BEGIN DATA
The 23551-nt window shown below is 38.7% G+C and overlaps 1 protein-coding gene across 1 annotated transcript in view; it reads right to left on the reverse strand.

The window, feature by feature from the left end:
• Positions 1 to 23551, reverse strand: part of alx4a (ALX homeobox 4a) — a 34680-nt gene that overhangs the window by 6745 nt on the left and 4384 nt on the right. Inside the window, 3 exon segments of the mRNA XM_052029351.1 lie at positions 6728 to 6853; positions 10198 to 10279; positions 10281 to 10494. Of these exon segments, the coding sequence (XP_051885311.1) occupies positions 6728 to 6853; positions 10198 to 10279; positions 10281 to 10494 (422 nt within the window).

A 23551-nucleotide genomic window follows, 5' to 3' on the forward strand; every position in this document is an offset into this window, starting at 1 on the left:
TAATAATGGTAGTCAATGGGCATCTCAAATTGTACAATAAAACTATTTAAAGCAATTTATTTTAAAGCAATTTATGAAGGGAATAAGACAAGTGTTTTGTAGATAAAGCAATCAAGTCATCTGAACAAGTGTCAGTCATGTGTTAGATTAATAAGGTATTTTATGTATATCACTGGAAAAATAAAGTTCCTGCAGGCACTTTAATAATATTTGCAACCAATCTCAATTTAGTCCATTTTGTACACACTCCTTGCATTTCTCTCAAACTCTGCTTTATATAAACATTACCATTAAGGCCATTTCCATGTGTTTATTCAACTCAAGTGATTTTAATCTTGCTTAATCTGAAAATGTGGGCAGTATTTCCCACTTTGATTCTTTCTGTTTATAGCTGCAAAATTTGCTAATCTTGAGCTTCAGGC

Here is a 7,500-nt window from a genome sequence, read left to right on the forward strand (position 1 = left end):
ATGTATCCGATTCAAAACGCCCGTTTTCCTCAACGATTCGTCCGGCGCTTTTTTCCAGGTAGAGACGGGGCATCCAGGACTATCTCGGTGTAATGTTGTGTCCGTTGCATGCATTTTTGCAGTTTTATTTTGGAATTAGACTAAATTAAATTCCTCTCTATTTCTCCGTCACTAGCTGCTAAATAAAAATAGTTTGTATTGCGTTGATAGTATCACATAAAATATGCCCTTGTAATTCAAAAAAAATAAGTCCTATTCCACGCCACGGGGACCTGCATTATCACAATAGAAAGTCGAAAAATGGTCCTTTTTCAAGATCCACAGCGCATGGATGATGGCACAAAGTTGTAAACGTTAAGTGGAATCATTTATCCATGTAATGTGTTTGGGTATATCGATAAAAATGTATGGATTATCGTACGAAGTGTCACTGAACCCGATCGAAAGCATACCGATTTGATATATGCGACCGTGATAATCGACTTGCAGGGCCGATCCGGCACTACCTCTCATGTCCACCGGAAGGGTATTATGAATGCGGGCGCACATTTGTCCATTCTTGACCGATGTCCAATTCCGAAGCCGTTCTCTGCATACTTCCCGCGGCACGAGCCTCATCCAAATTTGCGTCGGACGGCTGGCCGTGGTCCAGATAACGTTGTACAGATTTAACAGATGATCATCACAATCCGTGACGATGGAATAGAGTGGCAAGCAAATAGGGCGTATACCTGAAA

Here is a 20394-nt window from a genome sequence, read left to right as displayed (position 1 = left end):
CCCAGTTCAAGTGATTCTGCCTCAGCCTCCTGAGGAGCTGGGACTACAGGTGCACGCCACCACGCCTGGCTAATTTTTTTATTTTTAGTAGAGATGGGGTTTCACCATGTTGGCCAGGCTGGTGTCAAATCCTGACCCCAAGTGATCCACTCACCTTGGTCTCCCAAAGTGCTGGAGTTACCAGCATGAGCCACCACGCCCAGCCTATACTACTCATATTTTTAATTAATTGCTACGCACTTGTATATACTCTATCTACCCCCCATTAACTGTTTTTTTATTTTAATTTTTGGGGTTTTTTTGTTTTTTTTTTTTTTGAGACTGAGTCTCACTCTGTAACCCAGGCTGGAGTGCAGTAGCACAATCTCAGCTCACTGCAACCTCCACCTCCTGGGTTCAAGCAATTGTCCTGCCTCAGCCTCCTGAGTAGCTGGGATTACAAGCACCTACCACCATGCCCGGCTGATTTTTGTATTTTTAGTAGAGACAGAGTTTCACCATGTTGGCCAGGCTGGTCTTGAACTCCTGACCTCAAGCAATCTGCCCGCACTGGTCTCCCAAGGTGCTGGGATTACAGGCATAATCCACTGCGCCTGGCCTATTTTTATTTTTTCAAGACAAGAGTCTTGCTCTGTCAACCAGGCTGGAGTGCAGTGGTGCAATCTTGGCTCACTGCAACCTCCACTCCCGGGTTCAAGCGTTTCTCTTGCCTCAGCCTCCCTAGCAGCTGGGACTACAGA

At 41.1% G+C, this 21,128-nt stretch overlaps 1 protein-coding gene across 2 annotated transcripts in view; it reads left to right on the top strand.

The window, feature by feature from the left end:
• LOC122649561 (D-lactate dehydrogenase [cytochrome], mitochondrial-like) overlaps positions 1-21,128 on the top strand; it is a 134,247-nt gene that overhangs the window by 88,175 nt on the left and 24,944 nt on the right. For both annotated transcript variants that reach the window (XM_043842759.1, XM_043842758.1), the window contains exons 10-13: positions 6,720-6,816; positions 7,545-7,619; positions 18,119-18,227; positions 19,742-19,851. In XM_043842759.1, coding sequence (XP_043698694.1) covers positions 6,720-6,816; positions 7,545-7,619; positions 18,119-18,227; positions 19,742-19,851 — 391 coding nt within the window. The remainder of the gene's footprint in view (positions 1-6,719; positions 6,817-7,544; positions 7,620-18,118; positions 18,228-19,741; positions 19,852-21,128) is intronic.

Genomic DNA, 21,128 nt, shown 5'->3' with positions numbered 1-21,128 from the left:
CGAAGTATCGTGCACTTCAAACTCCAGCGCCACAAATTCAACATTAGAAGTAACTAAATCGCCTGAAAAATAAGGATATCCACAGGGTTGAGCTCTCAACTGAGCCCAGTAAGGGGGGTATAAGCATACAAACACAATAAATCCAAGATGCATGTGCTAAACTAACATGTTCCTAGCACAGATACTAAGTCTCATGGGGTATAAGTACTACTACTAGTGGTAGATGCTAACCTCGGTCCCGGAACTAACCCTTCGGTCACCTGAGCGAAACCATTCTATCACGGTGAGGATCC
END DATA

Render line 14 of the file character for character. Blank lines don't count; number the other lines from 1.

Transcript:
CGAAGTATCGTGCACTTCAAACTCCAGCGCCACAAATTCAACATTAGAAGTAACTAAATCGCCTGAAAAATAAGGATATCCACAGGGTTGAGCTCTCAACTGAGCCCAGTAAGGGGGGTATAAGCATACAAACACAATAAATCCAAGATGCATGTGCTAAACTAACATGTTCCTAGCACAGATACTAAGTCTCATGGGGTATAAGTACTACTACTAGTGGTAGATGCTAACCTCGGTCCCGGAACTAACCCTTCGGTCACCTGAGCGAAACCATTCTATCACGGTGAGGATCC